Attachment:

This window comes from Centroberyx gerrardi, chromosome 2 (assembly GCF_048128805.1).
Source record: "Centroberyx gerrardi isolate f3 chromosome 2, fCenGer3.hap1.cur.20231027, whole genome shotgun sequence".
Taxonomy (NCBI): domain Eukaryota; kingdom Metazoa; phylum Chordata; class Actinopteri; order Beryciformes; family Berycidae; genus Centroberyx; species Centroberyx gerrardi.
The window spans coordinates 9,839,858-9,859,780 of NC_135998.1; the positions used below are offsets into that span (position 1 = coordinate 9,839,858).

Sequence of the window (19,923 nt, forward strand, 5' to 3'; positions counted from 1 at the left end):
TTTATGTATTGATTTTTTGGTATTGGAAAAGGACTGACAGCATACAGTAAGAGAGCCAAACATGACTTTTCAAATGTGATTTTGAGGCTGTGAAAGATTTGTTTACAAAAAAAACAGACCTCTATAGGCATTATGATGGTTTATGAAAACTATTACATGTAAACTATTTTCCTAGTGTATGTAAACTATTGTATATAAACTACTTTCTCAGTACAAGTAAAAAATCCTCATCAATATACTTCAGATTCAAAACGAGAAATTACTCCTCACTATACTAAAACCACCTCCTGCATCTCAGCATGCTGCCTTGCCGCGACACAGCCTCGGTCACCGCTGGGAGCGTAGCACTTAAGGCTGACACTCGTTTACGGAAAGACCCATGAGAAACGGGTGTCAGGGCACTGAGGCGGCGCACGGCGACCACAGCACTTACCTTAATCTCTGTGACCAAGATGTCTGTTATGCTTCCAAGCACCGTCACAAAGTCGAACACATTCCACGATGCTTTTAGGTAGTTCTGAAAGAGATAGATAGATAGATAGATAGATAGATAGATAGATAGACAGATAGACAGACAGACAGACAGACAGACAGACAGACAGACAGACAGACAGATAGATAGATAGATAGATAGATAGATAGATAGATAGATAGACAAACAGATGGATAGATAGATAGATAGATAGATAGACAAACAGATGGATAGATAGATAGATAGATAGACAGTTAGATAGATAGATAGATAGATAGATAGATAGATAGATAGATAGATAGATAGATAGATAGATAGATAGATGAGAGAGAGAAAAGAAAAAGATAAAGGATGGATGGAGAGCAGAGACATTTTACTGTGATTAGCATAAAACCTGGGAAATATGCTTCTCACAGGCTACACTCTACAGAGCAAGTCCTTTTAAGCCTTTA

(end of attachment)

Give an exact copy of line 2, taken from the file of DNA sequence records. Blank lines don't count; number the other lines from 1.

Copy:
Source record: "Centroberyx gerrardi isolate f3 chromosome 2, fCenGer3.hap1.cur.20231027, whole genome shotgun sequence".